Figure Drawing for Concept Artists
Life lessons A detailed guide to traditional life-drawing skills, from a top-flight artist who really didn’t get on with traditional life-drawing classes
Kan speaks a language that’s grounded in the realities of being a working artist
Having worked as a concept artist on films like Guardians of the Galaxy and Godzilla, as well as video games including Destiny and the Batman: Arkham series, Kan Muftic has earned the right to be a little cocky. But instead he starts this book with a splash of humility.
He recounts how the figure artist and teacher Henry Yan once enquired, after watching him at work, “Are you a digital artist?” When Kan responded, “Yes, why do you ask?”, Henry told him, “Well, you just move your hand around mindlessly, hoping that something comes out of the mess.”
It’s a lovely anecdote, and a great way to broach a sensitive subject. Namely, that there are many pro concept artists out there whose core life-drawing skills are weak. But Kan isn’t here to point fingers. His belief is that every concept artist can benefit from refreshing those skills.
One way to do that is to take classes. But in Kan’s experience many life-drawing classes make for a poor experience. So this 194-page guide is his attempt to provide a written alternative. And in that, it succeeds.
Kan speaks a language that’s grounded in the realities of being a working artist. Yet he never wavers from adherence to the core, traditional principles. It’s a great balancing act. His lessons are based on the Reilly Method, as devised by 20th century American painter and teacher Frank Reilly. Concept artists sometimes assume that method isn’t applicable to artists working from the imagination, but that’s a misunderstanding.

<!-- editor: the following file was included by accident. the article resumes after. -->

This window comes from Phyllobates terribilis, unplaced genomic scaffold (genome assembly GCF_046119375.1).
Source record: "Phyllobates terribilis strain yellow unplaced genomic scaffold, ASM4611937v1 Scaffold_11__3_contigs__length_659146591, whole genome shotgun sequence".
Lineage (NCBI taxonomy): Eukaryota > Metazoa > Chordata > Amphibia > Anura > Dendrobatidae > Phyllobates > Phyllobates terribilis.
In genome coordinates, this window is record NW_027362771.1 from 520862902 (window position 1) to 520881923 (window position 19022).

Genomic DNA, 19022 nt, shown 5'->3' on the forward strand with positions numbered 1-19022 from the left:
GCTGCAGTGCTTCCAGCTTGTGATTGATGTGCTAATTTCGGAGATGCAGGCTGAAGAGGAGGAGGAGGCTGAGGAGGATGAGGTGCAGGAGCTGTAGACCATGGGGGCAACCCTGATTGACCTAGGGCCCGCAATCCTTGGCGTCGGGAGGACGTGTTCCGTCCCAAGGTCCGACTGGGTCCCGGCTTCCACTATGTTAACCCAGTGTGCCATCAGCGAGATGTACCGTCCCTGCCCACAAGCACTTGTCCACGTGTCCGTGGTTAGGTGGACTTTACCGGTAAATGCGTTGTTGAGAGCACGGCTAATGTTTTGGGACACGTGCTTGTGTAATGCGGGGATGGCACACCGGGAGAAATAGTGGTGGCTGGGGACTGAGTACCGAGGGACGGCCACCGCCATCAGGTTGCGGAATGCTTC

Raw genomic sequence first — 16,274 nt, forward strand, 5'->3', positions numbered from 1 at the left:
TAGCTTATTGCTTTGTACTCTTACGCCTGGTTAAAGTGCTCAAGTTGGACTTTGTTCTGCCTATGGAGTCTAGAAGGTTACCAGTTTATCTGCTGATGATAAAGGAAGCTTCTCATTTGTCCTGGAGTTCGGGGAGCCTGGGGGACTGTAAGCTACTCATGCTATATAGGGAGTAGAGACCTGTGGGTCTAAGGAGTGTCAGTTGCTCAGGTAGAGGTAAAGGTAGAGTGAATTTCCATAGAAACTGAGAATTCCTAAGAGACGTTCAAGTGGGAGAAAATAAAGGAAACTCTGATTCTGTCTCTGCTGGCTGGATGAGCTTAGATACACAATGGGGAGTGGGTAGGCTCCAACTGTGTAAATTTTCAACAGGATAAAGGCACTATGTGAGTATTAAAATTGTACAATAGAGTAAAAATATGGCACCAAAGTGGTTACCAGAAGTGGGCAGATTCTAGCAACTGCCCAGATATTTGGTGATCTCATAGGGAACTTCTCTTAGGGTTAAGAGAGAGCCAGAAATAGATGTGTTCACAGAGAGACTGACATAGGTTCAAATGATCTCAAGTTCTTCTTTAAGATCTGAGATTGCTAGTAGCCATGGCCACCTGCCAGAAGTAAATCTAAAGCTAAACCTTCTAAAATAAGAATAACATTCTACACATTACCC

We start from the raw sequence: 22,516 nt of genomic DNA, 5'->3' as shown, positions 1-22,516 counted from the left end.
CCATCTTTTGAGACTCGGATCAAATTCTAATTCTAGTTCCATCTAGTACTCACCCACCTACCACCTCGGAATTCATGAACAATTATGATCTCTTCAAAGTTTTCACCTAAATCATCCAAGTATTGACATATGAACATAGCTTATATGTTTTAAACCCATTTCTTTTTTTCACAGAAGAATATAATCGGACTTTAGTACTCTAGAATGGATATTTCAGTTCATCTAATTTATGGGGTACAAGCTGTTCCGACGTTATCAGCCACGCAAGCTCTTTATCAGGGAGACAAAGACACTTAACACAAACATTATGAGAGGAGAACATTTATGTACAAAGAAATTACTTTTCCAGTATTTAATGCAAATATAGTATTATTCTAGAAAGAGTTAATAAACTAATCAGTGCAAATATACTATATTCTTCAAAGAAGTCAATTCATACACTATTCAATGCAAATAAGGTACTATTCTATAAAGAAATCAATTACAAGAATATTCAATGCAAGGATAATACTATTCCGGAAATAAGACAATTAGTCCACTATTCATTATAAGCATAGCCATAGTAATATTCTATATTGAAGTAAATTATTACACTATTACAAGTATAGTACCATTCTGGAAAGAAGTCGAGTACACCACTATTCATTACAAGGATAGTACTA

Indeed, Frank himself was against “copying” from life models, and his approach is as interpretive as it is structural. So it’s to Kan’s credit that he makes this the core of his book.
It’s worth noting, too, that there’s not a lot of concept art here, outside a 30-page ‘Friends’ gallery’ featuring the likes of Nathan Fowkes, Conor Burke and Even Mehl Amundsen. But that’s fine, because this guide is not about eye-candy, but about core art skills and how to develop them.
Above all, Kan is clear that you can’t improve as an artist just by reading about it, but only by doing. He believes that you alone are in control of your development, focusing on providing the resources you need to do just that. And he does so, quite brilliantly.
The importance of being aware of negative space is covered succinctly in Kan’s excellent book.
Kan believes that knowing how to draw the body in motion is a fundamental skill for today’s concept artists.